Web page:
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CASE VIII.

39

To reduce English or Sterling Money to Federal Money. RULE-Multiply English money by 40,-divide the product by 9, and the quotient will be dollars, or dollars, cents and mills.*

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Shewing the rates at which the following foreign coins and currencies are estimated at the Custom-House of the United States,

Pound sterling of Great-Britain,

Pound of Ireland,

Livre tournois of France,

Franc,

do.

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NOTE-Any number of either of the above coins or currencies may be easily reduced to Federal money, by multiplying the value of one in cents by the given number, and the product will be cents.

* As a dollar is equal to nine fortieths of a pound, therefore multiplying by 40, and dividing the product by 9, must give dollars, cents and mills.

74. How is sterling money reduced to federal?- 75. money of the pound sterling of Great-Britain ?the Livre tournois of France? the tale of China ?

What is the value in federal -76. Of the Irish pound?-78. Of the silver rouble of Russia ?-79. Of 77. Of -80. And of the rupee of Bengal?

COMPOUND ADDITION.

COMPOUND ADDITION is the adding together of several numbers having different denominations, as, pounds, shillings, pence, &c.; tons, hundreds, quarters, &c.

RULE.

1. Place the numbers, so that those of the same denomination may stand directly under each other.

2. Add the first column or denomination together as in whole numbers; then divide the sum by as many of the same denomination as make one of the next greater, setting down the remainder under the column added; carry the quotient to the next superior denomination, continuing the same to the last column, which add as in simple addition.*

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* The reason of this rule is evident from what has been said in addition of simple numbers: for in addition of money, as 1 in the pence is equal to 4 in the farthings; 1 in the shillings, to 12 in the pence; and 1 in the pounds, to 20 in the shillings; therefore, carrying as directed, is arranging the money arising from each column, properly, in the scale of denominations: and this reasoning will hold good in the addition of compound numbers of any denomination whatever.

-82.

81. What is Compound Addition ? What is the rule?-83. What the method of proof?—84. How many mills, &c. are there in an eagle ?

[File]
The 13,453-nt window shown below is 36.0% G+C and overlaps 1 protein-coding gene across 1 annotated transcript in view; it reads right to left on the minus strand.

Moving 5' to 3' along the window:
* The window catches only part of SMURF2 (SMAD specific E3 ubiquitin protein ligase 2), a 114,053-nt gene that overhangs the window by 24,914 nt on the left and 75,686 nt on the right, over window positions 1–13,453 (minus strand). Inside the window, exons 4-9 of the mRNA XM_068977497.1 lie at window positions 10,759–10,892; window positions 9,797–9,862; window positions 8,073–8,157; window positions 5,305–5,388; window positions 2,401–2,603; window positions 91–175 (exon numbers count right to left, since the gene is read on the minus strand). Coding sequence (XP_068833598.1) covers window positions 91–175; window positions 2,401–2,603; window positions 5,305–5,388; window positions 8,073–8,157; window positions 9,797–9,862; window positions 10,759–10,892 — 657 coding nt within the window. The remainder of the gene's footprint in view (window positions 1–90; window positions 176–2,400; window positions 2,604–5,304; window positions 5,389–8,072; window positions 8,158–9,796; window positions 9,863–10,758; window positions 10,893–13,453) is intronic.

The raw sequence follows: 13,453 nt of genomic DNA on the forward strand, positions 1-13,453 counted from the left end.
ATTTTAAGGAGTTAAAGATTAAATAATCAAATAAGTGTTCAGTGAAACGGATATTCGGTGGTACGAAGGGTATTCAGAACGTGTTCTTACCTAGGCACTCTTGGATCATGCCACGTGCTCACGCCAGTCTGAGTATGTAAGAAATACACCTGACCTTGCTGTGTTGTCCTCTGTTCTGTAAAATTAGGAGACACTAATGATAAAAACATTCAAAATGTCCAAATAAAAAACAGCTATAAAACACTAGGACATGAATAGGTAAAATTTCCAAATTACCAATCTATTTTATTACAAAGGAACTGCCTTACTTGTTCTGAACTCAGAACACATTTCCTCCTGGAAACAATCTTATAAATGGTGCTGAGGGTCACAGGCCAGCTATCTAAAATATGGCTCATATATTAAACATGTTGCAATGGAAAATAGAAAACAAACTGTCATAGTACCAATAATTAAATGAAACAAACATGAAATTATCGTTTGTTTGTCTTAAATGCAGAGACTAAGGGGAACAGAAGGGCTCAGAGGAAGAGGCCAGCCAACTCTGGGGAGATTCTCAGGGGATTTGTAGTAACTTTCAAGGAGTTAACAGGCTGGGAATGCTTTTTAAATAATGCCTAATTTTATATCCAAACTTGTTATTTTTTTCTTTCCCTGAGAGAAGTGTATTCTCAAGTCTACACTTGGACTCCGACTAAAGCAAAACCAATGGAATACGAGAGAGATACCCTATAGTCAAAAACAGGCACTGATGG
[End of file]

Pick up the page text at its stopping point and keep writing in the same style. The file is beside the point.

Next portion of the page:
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£.

47

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S.

17

d.

11

24 13

36

10

21 15 -17 14

303

9

7

6

6

5

15 11
10 10 2

In this example, we begin by placing the numbers of one denomination under each other, that is to say,-pounds under pounds, shillings under shillings, and pence under pence. We then begin with the least denomination, which is pence, and find the amount to be 46, which we bring into shillings by dividing them by 12-we write the remainder 10 under the column, and carry the quotient 3 to the column of shillings; we then find the amount of the column of shillings to be 93, which we bring into pounds by dividing them by 20; we write the remainder 13 under the column of shillings, and carry the quotient 4 to the pounds; we then find the amount of the column of pounds to be 174, which we write under the column of pounds, and find the answer to be 174£. 13s. 10d.

Ans. 174 13

10

126 15 11

Prf.174 13 10

85.

What is a farthing?- 86. Repeat the table of English Money.87. How many pence and farthings are there in a pound?

F

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By this weight are weighed Gold, Silver, Jewels, Electuaries,

and all Liquors.

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* The original of all weights used in England, was a grain or kernel of wheat, gathered out of the middle of the ear, and, being well dried, 32 of them were to make one pennyweight, 20 pennyweights one ounce, and 12 ounces one pound. But in latter timesit was thought sufficient to divide the same pennyweight into 24 equal parts, still called grains, being the least weight now in common use; and from thence the rest are computed.

88. What is Troy Weight?89. What are its denominations?

NOTE.-Gold is tried by fire, and reckoned in carats, or the 24th part of any quantity. Such gold as will abide the fire without loss is accounted 24 carats fine; if it lose 2 carats, it is called 22 carats fine, &c. A pound of silver which loses nothing in trial, is 12 ounces fine. Alloy is the base metal mixed with gold or silver, which abates its fineness. 175 Troy oz. are equal to 192 Avoirdupois oz., and 175 lbs. Troy are equal to 144 lbs. Avoirdupois. 1 lb. Troy-5760 grains, and 1 lb. Avoirdupois 7000 grains.

3. AVOIRDUPOIS WEIGHT.

By Avoirdupois are weighed all coarse and drossy goods, groceries, bread, tallow, hay, leather, and all metals, except gold and silver.

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NOTE.-In Avoirdupois Weight, several other denominations are

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90.

12 particular things, 12 dozen,

What is a Carat?

-91. What is the difference between Troy and Avoirdu

pois ?-92. What is the use of Avoirdupois? other denominations are used in Avoirdupois?

-93. Repeat the table.- -94. What

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